`I am responsible,` says grieving father of Australian IS bomber
The heartbroken father of an Australian schoolboy believed to have died while carrying out a suicide bombing for Islamic State said Monday he felt "totally responsible" for failing to see that his son needed help.
Sydney: The heartbroken father of an Australian schoolboy believed to have died while carrying out a suicide bombing for Islamic State said Monday he felt "totally responsible" for failing to see that his son needed help.
Melbourne teen Jake Bilardi, 18, is believed to have carried out the attack in Iraq earlier this month, after allegedly ditching plans for attacks on home soil.
Speaking to the media for the first time since his son`s death, John Bilardi said Jake had been "a prize, a trophy" to the jihadists who "used him for their own cause".
"I would just like everyone to know that the buck stops here with me. He was my son," he told Nine Network`s 60 Minutes programme late Sunday.
"I knew there was something not right with his behaviour, he had psychological or mental issues that should have been addressed and I feel totally responsible for that.
"I should have been there for him and he obviously needed help -- and as a parent I wasn`t able to do that."
Jake, a talented student, had been brought up an atheist but converted to Islam, reportedly shortly after the death of his mother.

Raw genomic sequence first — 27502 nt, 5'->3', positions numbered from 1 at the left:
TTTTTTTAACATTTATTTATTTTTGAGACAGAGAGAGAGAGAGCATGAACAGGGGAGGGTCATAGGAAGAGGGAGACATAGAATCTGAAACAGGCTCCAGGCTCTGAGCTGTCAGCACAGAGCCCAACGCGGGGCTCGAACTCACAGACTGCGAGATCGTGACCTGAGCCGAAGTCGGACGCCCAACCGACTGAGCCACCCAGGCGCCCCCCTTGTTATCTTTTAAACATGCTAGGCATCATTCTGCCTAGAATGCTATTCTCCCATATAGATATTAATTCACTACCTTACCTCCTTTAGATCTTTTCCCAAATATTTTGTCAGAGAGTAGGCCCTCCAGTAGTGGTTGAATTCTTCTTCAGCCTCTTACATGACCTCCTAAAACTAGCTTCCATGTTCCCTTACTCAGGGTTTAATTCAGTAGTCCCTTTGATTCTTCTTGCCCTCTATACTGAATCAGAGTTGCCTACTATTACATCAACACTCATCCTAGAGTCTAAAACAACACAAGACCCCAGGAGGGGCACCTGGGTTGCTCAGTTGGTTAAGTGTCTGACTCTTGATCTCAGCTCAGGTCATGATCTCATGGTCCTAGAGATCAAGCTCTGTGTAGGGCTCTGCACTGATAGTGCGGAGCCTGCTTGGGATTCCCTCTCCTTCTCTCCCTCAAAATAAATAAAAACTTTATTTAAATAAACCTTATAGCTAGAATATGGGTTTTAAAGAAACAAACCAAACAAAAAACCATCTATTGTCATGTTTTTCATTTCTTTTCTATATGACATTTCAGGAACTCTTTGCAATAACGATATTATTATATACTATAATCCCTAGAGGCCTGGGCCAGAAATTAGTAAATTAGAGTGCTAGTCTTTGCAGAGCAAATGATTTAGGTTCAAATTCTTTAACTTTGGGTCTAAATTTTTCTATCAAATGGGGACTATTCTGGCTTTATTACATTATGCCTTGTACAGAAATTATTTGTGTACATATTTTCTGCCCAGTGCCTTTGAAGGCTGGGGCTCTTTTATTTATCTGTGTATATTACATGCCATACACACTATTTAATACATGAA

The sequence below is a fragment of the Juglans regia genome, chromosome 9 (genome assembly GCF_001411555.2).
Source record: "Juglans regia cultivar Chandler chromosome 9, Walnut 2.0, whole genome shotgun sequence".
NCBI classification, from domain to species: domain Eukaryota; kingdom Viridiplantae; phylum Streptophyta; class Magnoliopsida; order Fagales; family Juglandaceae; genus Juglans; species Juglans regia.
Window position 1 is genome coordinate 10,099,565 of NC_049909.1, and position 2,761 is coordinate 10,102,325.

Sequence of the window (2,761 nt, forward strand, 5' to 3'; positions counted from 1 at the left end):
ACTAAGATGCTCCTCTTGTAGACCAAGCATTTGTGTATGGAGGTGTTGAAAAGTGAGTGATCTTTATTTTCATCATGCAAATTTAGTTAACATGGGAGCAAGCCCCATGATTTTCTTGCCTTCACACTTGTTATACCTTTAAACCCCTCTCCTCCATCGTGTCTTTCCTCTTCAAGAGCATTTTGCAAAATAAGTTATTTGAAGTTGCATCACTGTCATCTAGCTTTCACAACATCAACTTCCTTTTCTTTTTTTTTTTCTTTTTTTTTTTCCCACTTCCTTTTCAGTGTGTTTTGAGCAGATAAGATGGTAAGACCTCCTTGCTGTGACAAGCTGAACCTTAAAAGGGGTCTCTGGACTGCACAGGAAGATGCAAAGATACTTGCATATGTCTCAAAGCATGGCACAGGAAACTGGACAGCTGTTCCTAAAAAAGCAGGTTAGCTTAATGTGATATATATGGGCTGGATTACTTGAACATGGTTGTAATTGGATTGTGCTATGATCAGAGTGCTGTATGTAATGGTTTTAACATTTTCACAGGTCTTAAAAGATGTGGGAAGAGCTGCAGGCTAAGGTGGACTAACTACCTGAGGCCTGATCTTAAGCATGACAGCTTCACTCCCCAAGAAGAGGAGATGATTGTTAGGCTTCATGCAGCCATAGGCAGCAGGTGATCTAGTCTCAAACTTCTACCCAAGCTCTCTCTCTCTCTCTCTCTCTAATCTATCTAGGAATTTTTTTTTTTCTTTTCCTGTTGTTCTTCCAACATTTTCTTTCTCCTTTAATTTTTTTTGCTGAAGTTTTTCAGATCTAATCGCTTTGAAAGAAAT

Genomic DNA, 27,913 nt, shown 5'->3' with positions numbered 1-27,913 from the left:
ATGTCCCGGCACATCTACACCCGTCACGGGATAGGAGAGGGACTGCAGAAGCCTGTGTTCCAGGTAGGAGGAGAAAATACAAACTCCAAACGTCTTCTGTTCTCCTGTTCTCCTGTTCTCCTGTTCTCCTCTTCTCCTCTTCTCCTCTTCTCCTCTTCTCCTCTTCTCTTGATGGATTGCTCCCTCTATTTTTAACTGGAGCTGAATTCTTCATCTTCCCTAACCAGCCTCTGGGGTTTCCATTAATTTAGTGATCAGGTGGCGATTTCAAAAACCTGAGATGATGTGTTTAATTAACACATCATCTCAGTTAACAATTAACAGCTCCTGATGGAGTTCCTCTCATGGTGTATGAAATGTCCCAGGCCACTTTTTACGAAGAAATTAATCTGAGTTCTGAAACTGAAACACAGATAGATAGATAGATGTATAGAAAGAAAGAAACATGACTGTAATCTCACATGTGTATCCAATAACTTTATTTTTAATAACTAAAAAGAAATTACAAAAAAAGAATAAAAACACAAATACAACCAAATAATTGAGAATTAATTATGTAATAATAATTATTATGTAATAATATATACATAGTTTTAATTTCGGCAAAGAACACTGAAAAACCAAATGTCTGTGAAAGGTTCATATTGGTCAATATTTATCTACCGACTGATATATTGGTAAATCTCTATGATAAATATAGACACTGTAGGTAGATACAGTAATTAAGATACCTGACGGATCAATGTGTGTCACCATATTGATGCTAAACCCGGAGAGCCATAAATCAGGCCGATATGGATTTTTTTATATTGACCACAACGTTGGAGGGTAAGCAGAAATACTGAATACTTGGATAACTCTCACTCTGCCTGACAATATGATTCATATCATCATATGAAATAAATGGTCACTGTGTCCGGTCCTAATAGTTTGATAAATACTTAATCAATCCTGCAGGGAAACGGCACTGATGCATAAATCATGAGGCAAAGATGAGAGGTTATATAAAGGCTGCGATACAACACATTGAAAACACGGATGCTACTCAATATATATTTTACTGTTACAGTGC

"Just out of the blue he said: `I`ve gone Muslim`," his father told 60 Minutes.
A blog widely attributed to Jake Bilardi explains the teen`s switch from suburban schoolboy in comfortable Melbourne to violent jihadist ready to sacrifice his life for the cause.
The writer says he developed a "complete hatred and opposition to the entire system Australia and the majority of the world was based upon".
But John Bilardi, who had recently reconnected with Jake after losing contact during a messy divorce, said he struggled to reconcile the son he knew with the images of the pale and skinny teen in IS propaganda.
"He was recruited online and I knew nothing of this. I knew nothing of his radicalisation," John Bilardi said.
"To see him sitting there with that gun... I just couldn`t believe that was my son.
"It`s hard to process this. But that wasn`t him. He was just a shy, lonely young man. How he got to this I cannot even start to try and explain."
The family was struggling to come to terms with the situation, made harder by the fact they had no body to mourn over, he added.
The Australian government has increasingly been sounding the alarm about radicalised citizens, with about 90 thought to be fighting with the Islamic State group in Iraq and Syria.